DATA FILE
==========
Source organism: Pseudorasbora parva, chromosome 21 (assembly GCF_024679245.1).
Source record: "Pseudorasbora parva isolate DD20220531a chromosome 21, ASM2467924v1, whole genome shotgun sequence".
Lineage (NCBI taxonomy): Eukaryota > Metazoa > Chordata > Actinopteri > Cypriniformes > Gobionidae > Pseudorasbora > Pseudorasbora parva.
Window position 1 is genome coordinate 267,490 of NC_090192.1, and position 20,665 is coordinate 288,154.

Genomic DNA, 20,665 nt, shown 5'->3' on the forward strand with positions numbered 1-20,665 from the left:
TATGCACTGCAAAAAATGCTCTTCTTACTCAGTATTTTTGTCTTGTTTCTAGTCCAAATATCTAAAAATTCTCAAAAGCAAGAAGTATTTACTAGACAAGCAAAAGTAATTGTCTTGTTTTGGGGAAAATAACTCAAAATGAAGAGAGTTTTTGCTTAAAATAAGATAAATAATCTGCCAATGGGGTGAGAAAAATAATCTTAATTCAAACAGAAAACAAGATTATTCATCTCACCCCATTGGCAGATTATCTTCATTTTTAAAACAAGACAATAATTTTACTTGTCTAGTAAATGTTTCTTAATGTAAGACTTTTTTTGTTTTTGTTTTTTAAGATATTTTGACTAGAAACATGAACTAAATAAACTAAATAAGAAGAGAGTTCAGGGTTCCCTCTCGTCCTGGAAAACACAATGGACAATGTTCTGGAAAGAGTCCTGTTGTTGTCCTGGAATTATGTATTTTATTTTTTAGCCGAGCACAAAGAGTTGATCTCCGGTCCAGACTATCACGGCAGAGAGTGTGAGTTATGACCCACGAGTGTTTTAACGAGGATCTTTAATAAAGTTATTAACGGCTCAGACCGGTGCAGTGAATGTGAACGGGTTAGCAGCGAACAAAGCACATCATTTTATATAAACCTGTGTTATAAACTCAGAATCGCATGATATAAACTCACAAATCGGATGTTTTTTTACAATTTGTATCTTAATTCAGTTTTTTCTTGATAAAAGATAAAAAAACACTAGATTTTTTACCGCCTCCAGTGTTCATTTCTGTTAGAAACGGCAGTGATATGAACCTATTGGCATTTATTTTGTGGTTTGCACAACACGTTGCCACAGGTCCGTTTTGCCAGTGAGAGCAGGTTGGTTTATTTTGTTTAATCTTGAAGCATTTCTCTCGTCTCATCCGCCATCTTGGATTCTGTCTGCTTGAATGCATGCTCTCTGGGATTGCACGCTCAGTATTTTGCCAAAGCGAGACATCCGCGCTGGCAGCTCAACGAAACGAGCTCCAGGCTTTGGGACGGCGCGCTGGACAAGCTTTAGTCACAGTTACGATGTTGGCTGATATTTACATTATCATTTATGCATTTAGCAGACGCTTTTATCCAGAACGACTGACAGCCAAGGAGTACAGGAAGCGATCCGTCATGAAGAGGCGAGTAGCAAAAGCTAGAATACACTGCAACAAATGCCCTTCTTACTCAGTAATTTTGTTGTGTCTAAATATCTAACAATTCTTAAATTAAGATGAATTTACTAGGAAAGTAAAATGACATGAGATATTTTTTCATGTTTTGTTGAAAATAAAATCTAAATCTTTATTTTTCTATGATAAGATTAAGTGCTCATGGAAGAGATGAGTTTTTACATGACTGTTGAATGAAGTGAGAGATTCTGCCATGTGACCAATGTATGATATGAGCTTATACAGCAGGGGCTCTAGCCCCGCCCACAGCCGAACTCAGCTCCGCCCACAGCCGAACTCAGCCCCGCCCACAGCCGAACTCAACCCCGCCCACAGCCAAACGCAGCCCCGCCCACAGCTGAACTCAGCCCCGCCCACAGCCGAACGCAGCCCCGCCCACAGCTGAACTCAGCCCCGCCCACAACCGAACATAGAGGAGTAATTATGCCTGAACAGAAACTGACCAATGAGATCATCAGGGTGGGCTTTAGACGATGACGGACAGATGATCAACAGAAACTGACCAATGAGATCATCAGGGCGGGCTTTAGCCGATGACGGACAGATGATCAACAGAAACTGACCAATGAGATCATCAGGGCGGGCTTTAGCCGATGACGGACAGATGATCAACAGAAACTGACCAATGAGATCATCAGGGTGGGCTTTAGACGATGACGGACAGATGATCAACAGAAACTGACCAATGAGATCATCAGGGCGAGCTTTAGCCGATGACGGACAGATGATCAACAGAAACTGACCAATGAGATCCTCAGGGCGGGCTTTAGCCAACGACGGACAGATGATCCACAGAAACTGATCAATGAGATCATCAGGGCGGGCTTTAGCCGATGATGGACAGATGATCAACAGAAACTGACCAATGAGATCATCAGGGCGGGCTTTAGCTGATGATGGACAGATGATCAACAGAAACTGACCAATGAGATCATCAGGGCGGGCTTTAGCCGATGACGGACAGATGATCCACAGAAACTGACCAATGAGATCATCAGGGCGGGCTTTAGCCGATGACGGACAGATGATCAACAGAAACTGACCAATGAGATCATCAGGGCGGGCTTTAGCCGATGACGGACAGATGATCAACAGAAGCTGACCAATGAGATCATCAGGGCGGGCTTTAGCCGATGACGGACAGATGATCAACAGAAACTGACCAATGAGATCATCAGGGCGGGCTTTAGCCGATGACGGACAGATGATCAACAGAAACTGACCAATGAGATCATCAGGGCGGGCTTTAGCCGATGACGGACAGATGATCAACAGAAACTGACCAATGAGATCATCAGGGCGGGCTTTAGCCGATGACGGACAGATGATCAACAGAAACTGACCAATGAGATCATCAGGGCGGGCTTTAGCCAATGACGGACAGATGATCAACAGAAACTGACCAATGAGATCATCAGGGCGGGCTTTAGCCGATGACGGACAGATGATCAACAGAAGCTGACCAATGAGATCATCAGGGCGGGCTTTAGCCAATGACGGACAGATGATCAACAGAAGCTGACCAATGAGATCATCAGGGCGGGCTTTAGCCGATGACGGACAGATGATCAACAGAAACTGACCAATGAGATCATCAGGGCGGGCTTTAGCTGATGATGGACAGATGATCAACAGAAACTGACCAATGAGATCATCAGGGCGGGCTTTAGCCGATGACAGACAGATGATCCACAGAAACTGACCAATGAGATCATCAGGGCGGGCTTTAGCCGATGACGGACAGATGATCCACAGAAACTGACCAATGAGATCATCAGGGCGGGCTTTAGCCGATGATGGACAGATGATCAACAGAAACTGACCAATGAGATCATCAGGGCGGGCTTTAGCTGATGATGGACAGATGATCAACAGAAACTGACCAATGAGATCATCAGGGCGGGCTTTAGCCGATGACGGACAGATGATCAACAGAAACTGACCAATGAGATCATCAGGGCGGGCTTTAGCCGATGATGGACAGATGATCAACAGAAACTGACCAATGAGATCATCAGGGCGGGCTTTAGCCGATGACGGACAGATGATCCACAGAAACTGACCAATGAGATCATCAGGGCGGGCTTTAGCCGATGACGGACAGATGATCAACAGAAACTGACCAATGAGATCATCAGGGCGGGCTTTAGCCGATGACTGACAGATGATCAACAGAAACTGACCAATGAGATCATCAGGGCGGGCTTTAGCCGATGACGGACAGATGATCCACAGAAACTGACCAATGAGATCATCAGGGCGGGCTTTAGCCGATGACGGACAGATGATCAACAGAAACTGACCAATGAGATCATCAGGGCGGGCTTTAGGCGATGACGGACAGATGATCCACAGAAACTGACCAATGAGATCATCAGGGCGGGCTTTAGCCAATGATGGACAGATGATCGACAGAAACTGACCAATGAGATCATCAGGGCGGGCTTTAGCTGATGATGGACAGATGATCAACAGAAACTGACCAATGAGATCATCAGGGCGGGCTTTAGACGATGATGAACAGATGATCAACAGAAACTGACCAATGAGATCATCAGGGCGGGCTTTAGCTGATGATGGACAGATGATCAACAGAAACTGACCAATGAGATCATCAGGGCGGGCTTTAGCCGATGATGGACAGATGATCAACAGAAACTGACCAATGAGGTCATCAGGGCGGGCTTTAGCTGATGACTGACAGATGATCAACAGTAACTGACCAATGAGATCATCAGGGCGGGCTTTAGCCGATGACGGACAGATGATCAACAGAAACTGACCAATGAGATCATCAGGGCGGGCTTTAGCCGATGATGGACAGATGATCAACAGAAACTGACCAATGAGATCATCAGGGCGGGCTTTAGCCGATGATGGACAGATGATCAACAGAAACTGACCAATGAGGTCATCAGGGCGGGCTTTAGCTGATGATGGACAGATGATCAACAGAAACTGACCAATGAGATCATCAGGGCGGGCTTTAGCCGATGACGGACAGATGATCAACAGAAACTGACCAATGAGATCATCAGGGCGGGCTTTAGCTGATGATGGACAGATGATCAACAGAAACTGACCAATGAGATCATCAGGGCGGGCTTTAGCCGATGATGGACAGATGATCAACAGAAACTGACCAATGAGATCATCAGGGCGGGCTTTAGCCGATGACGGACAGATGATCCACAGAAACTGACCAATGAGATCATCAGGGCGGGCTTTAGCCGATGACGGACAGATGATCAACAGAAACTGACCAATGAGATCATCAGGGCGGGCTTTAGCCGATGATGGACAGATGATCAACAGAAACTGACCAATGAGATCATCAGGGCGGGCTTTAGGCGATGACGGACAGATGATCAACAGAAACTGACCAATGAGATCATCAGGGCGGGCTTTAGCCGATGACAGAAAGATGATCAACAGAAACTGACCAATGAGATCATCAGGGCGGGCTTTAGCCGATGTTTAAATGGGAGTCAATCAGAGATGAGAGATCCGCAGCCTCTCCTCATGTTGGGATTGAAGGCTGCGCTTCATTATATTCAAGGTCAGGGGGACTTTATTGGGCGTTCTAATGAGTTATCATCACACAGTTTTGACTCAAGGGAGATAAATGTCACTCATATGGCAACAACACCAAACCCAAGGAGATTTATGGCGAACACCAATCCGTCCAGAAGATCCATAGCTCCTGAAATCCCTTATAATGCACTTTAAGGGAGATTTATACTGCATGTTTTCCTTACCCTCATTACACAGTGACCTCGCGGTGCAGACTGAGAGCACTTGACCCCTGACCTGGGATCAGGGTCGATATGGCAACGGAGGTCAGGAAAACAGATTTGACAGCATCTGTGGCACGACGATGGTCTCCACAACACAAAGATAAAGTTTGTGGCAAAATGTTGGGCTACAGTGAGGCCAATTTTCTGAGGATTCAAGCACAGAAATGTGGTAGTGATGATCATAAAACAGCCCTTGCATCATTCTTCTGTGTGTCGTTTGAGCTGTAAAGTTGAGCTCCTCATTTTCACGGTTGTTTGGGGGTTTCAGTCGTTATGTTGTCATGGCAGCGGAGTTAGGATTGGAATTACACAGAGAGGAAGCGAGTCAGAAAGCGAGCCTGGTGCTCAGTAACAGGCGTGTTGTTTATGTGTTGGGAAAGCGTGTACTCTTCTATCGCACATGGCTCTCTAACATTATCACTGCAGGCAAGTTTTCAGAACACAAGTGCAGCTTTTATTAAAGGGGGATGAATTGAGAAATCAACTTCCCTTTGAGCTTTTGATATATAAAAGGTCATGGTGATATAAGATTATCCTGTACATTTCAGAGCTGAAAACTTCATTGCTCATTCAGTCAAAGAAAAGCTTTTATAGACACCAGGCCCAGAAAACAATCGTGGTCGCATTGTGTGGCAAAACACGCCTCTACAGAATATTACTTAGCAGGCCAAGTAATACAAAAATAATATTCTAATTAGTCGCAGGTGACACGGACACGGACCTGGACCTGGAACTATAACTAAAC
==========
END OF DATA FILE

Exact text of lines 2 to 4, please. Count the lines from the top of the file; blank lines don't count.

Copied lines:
Source record: "Pseudorasbora parva isolate DD20220531a chromosome 21, ASM2467924v1, whole genome shotgun sequence".
Lineage (NCBI taxonomy): Eukaryota > Metazoa > Chordata > Actinopteri > Cypriniformes > Gobionidae > Pseudorasbora > Pseudorasbora parva.
Window position 1 is genome coordinate 267,490 of NC_090192.1, and position 20,665 is coordinate 288,154.